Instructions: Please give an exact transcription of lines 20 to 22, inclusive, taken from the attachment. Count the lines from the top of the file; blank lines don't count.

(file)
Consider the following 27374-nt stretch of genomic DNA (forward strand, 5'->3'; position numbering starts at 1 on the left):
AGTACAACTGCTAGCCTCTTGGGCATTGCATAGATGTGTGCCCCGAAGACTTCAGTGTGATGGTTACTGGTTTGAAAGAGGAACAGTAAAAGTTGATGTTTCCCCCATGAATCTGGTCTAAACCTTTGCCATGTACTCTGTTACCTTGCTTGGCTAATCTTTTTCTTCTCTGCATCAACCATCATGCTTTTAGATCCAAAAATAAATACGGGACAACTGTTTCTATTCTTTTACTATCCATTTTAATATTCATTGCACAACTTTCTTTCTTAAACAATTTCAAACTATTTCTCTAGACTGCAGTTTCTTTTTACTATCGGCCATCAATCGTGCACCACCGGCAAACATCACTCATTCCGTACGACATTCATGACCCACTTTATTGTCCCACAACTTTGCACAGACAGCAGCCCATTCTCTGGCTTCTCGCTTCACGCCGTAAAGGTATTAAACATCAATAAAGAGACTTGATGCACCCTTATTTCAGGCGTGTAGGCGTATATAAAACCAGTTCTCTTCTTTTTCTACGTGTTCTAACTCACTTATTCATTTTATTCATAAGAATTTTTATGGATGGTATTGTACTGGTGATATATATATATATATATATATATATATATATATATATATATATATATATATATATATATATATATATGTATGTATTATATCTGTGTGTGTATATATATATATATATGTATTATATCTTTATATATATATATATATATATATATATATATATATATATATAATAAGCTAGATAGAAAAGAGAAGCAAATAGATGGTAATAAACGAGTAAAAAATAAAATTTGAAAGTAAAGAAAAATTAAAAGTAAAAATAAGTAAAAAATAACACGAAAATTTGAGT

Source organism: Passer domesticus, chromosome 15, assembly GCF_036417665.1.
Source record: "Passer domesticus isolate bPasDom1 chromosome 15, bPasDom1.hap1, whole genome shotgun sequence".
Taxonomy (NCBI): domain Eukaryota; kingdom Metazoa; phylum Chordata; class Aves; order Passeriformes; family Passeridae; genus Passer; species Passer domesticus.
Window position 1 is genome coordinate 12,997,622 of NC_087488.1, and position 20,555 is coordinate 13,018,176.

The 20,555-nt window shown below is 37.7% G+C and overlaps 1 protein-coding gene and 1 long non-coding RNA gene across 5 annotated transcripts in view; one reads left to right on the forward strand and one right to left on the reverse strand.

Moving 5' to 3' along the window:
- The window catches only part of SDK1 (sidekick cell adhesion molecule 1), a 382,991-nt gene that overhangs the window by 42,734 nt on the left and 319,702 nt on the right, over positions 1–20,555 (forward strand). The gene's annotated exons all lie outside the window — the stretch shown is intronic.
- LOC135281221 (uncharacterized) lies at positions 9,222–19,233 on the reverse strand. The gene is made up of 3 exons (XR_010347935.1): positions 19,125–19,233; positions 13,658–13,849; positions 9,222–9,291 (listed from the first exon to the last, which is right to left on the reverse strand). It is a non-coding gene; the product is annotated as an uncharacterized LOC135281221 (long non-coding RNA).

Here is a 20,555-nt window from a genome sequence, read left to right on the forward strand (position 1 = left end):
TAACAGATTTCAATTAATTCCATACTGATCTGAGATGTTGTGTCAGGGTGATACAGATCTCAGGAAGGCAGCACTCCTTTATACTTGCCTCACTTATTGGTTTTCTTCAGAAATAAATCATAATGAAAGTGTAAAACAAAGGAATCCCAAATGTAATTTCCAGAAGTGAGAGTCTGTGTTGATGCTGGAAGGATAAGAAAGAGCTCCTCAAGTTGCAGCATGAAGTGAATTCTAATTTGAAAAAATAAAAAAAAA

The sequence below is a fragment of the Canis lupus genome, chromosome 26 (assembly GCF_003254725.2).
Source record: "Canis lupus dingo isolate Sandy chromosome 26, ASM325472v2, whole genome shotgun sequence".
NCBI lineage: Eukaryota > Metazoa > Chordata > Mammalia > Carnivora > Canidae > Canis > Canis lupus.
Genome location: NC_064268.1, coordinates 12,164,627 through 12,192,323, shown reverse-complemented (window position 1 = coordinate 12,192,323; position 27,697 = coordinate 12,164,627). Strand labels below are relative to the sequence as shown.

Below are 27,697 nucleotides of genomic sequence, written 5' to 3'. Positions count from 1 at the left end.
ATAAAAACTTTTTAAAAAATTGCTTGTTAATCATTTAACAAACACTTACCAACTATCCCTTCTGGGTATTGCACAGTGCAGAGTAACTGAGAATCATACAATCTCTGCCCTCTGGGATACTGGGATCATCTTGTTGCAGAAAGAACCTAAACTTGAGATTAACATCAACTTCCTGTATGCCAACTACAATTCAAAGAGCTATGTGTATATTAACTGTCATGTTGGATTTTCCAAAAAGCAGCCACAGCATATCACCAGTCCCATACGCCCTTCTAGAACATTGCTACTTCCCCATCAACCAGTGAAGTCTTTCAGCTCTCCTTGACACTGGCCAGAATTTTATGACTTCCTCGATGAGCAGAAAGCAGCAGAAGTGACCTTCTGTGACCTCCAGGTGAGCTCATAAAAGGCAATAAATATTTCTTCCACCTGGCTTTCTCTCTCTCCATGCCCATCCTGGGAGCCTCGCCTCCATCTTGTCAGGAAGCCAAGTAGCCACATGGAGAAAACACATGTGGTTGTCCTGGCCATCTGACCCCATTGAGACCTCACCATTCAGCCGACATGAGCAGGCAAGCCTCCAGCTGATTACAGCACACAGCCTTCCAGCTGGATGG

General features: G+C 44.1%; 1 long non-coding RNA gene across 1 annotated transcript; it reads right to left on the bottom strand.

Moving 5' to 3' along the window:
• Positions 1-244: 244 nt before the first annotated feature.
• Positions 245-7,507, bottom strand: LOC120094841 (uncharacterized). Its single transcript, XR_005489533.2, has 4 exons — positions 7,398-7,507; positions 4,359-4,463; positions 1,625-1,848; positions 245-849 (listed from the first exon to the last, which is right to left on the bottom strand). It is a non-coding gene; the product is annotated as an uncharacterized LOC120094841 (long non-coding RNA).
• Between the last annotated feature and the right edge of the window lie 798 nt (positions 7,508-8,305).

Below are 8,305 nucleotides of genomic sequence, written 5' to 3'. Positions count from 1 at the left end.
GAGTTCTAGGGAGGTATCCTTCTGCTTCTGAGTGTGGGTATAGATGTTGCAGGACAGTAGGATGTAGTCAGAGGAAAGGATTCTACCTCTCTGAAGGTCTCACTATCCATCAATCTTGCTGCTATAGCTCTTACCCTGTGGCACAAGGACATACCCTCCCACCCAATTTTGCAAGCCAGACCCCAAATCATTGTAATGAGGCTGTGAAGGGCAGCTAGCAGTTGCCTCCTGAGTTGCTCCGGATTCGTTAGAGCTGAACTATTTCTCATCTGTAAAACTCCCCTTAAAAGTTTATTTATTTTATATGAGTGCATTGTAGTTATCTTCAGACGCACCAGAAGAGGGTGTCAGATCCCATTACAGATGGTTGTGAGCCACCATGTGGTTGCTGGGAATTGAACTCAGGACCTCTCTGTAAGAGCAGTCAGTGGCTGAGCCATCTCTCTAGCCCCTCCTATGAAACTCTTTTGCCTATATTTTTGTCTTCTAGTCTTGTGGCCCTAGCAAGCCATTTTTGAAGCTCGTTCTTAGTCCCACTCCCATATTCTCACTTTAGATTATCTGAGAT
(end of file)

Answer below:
Moving 5' to 3' along the window:
• Positions 1-244: 244 nt before the first annotated feature.
• Positions 245-7,507, bottom strand: LOC120094841 (uncharacterized). Its single transcript, XR_005489533.2, has 4 exons — positions 7,398-7,507; positions 4,359-4,463; positions 1,625-1,848; positions 245-849 (listed from the first exon to the last, which is right to left on the bottom strand). It is a non-coding gene; the product is annotated as an uncharacterized LOC120094841 (long non-coding RNA).